The decree affected Khachaturian profoundly: “Those were tragic days for me... I was clouted on the head so unjustly. My repenting speech at the First Congress was insincere. I was crushed, destroyed. I seriously considered changing professions.”

Despite this mortifying episode, Khachaturian returned to official favour. He received numerous state awards both before and after the Zhdanov decree: for example, four Stalin prizes (1941, 1943, 1946 and 1950), one Lenin prize (1959), a USSR State Prize (1971), and the title of Hero of Socialist Labor (1973). Khachaturian went on to serve again as Secretary of the Board of the Composers' Union, starting in 1957,[6][7][8] and was also a deputy in the fifth Supreme Soviet of the Soviet Union (1958–1962).[7][9]

Khachaturian died in Moscow on May 1, 1978, just short of his 75th birthday. He was buried in Yerevan, Armenia, along with other distinguished Armenians who made Armenian art accessible for the whole world. In 1998, he was honored by appearing on Armenian paper money (50 dram).

Music

Khachaturian's works include concertos for violin (sometimes heard in a composer-sanctioned arrangement for flute), cello and piano as well as concerto-rhapsodies for the same instruments. These three concertos were written for the members of a renowned Soviet piano trio that performed together from 1941 until 1963: David Oistrakh, violin; Sviatoslav Knushevitsky, cello; Lev Oborin, piano. The piano concerto originally included an early part for the flexatone, and was his first work to gain him recognition in the West. Khachaturians's three symphonies are varied works, with the third containing parts for fifteen additional trumpets and organ. The composer's largest scaled works are the ballets Spartacus and Gayane, both of which contain Khachaturian's most well-known music, with Gayane featuring in its final act what is easily his most famous music, the "Sabre Dance".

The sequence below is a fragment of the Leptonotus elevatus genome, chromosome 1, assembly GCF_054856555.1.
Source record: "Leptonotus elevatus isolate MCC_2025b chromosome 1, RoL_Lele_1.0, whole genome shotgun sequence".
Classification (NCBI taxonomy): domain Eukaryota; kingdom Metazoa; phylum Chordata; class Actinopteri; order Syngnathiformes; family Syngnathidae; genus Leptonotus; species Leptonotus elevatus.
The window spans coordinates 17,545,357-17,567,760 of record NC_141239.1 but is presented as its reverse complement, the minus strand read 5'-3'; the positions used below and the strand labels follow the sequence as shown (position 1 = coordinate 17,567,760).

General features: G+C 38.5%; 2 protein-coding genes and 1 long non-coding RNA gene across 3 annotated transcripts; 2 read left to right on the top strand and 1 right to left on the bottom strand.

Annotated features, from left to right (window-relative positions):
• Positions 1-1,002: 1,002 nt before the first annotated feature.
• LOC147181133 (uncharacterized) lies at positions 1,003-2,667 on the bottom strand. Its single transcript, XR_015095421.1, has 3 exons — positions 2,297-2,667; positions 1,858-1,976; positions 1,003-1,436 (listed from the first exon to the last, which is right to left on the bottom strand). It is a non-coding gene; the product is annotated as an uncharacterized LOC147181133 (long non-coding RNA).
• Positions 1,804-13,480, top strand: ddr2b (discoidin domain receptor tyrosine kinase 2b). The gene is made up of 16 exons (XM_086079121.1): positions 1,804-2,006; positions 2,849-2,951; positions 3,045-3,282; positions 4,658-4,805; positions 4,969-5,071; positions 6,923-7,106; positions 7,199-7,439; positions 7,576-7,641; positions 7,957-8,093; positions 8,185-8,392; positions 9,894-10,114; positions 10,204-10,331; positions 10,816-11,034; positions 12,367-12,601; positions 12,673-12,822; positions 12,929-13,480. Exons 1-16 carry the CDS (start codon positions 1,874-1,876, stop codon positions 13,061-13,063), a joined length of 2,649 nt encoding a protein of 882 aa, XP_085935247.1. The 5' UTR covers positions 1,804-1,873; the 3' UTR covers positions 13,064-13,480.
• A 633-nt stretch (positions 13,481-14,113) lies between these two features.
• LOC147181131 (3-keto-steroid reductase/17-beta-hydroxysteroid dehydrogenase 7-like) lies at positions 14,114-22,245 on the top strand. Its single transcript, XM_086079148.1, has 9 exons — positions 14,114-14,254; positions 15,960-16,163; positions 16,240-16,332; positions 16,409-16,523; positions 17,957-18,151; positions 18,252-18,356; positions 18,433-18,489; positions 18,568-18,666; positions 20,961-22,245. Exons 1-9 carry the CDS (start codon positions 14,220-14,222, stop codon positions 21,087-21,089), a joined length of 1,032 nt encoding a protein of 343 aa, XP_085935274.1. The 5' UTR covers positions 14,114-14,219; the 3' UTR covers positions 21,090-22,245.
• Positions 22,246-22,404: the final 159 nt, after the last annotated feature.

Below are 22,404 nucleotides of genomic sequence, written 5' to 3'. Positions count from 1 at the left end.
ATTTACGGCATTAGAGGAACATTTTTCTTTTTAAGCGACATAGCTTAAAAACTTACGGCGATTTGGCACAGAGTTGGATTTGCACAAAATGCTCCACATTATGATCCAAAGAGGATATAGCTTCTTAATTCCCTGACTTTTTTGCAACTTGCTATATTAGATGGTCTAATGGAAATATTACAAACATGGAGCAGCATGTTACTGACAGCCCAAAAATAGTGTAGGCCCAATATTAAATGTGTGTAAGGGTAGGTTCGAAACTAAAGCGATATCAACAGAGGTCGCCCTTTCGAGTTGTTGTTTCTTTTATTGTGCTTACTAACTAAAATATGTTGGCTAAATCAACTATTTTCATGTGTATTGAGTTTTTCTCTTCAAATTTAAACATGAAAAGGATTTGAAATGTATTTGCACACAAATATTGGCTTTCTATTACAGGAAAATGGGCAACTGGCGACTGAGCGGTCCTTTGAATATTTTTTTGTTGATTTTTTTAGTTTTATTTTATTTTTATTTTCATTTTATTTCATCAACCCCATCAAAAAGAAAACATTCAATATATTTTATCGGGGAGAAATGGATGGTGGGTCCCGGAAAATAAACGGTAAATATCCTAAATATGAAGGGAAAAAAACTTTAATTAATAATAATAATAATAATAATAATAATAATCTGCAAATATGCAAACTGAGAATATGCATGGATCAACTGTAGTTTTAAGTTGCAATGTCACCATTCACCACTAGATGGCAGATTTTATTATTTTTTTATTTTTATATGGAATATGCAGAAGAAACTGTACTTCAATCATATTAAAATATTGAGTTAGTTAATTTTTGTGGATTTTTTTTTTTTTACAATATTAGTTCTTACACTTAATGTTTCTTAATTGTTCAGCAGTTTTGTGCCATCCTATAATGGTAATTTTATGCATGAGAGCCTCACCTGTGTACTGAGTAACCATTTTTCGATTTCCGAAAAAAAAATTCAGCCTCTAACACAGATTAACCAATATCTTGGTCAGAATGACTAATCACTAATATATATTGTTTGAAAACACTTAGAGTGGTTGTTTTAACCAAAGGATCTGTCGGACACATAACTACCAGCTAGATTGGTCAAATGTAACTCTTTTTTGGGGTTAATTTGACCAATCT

He also wrote several solo piano works, including two albums of music for children (Opp. 62 and 100). Children's Album, Book 1, first published in 1947, contains a smooth and melodic Andantino originally composed in 1926; this piece is commonly known as Ivan Sings, which stems from eight of ten pieces originally being collected as Adventures of Ivan. Children's Album, Book 2, first published in 1964, includes a fugue composed in 1928, and a fast-paced programmatic piece entitled Two Funny Aunties Argued which is sometimes translated as Two Ladies Gossiping. He also composed some film music and incidental music for plays such as the 1941 production of Mikhail Lermontov’s Masquerade, the orchestral suite of which has become relatively popular.

The cinematic quality of his music for Spartacus was clearly seen when the Adagio of Spartacus and Phrygia was used as the theme for a popular BBC drama series, The Onedin Line, during the 1970s. Since then, it has become one of the most popular of all classical pieces for UK audiences. Joel Coen's The Hudsucker Proxy also prominently featured music from Spartacus and Gayane (the "Sabre Dance" included). Gayane's adagio was used in Stanley Kubrick's film 2001: A Space Odyssey among other films. He was also the composer for the state anthem of the Armenian Soviet Socialist Republic, whose tune is one of the five current choices to become the next state anthem of Armenia. The climax of Spartacus was also used in Caligula (film) and Ice Age: The Meltdown.